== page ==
A girl pausing on a bridge to think about what level she has reached according to CEFR - common European framework of reference for languages

CEFR – Common European Framework of Reference for Languages

IA Sprog follows the official standard when testing and assessing your Danish skills.

What is CEFR?

CEFR stands for Common European Framework of Reference for Languages. It is a recognized system for assessing language levels, developed by the Council of Europe and used to define foreign language learning throughout the world. If you are a real language geek – or just curious – you can read more about CEFR here.  IA Sprog also has a CEFR self-evaluation guide, where you can, in a few minutes, form a fairly accurate picture of your own level.

Description of Level 1 to 5 

Provided below is a description of the 5 levels we work with at IA Sprog.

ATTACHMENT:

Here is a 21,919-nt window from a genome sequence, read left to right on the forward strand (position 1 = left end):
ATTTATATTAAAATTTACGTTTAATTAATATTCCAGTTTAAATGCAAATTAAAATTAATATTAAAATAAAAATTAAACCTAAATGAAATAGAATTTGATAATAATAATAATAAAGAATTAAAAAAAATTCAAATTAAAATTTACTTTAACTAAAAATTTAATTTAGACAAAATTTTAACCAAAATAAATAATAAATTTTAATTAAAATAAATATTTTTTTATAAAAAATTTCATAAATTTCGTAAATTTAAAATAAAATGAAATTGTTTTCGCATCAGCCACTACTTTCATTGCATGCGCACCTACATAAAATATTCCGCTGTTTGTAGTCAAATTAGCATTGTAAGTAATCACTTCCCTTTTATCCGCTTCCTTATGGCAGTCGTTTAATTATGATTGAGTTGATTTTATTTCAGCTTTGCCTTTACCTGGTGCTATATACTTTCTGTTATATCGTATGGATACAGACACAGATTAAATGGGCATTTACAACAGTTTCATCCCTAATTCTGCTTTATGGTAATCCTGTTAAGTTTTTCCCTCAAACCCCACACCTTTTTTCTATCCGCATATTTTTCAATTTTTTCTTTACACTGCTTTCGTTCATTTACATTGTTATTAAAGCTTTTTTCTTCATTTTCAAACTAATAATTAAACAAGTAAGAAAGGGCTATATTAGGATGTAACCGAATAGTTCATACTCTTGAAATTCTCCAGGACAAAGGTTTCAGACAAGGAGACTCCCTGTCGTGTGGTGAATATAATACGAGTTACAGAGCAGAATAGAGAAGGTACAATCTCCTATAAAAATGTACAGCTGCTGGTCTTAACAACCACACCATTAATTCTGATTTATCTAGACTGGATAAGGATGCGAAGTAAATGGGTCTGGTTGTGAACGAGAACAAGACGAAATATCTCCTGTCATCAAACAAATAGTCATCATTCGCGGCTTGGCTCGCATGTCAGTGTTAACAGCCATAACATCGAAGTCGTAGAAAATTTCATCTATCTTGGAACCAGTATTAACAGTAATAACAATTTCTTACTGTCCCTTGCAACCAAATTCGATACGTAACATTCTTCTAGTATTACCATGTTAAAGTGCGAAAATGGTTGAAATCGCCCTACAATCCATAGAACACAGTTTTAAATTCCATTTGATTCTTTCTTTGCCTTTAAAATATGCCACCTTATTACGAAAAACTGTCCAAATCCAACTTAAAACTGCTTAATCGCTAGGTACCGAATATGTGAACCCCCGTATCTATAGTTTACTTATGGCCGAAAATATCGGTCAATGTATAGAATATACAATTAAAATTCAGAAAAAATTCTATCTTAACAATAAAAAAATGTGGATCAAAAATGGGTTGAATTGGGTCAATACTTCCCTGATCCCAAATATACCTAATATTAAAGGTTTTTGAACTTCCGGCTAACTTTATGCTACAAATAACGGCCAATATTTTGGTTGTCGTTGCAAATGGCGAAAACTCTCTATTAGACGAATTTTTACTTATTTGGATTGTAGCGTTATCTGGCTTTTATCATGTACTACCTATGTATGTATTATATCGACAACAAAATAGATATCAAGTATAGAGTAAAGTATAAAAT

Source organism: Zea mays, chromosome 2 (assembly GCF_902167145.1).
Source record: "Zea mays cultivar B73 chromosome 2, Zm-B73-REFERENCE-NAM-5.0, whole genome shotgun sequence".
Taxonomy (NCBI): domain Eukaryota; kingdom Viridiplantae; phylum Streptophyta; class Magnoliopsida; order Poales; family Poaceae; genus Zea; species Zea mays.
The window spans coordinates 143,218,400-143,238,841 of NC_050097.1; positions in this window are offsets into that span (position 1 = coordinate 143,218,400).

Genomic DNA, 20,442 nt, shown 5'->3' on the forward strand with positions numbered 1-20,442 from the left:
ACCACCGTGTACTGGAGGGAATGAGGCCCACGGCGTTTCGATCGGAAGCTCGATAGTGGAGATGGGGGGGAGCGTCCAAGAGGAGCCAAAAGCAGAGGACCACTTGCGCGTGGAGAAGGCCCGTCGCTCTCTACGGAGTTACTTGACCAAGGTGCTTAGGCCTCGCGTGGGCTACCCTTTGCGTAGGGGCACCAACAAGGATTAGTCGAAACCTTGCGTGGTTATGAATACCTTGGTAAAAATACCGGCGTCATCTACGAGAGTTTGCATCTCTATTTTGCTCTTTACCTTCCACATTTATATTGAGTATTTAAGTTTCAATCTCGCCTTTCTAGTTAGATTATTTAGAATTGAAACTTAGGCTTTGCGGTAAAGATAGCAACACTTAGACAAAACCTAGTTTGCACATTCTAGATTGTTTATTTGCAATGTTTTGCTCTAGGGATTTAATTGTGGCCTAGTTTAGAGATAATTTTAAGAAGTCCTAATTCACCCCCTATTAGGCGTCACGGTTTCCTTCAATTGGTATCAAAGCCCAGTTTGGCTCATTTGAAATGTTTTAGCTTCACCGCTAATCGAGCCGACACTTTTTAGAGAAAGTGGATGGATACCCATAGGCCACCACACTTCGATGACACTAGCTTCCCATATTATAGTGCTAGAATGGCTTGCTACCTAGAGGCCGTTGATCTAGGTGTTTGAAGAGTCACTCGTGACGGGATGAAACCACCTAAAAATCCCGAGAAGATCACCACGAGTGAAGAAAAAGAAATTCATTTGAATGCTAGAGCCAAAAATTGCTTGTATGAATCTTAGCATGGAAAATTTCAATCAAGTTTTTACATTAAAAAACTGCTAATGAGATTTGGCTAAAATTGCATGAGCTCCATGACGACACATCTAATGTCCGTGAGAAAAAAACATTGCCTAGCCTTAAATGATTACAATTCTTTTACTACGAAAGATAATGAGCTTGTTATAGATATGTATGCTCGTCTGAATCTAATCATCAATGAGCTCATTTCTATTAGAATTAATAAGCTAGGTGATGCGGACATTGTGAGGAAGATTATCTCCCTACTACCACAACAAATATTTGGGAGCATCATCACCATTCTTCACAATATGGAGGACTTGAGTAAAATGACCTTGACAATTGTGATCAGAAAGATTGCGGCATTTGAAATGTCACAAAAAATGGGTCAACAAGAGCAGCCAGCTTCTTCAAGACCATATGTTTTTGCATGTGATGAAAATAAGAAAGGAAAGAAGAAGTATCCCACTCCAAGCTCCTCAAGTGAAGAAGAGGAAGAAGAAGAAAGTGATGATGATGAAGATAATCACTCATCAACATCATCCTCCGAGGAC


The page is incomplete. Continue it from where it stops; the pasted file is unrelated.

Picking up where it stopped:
CEFR 1 Level 1 – CEFR A1

You will have reached this level, when you have passed our level 1 test.

At this level you can:

– understand familiar words and very basic phrases concerning yourself, your family and immediate concrete surroundings when people speak slowly and clearly.

– understand familiar names, words and very simple sentences, for example on notices and posters or in catalogues.

– interact in a simple way provided the other person is prepared to repeat or rephrase things at a slower rate of speech and help you formulate what you’re trying to say. You can ask and answer simple questions in areas of immediate need or on very familiar topics.

– use simple phrases and sentences to describe where you live and people you know.

– write a short, simple postcard, for example sending holiday greetings. You can fill in forms with personal details, for example entering your name, nationality and address on a hotel registration form.

CEFR2 Level 2 – CEFR: A2

You will have reached this level, when you have passed our level 2 test.

At this level you can:

– understand phrases and the highest frequency vocabulary related to areas of most immediate personal relevance (e.g. very basic personal and family information, shopping, local area, employment). You can catch the main point in short, clear, simple messages and announcements.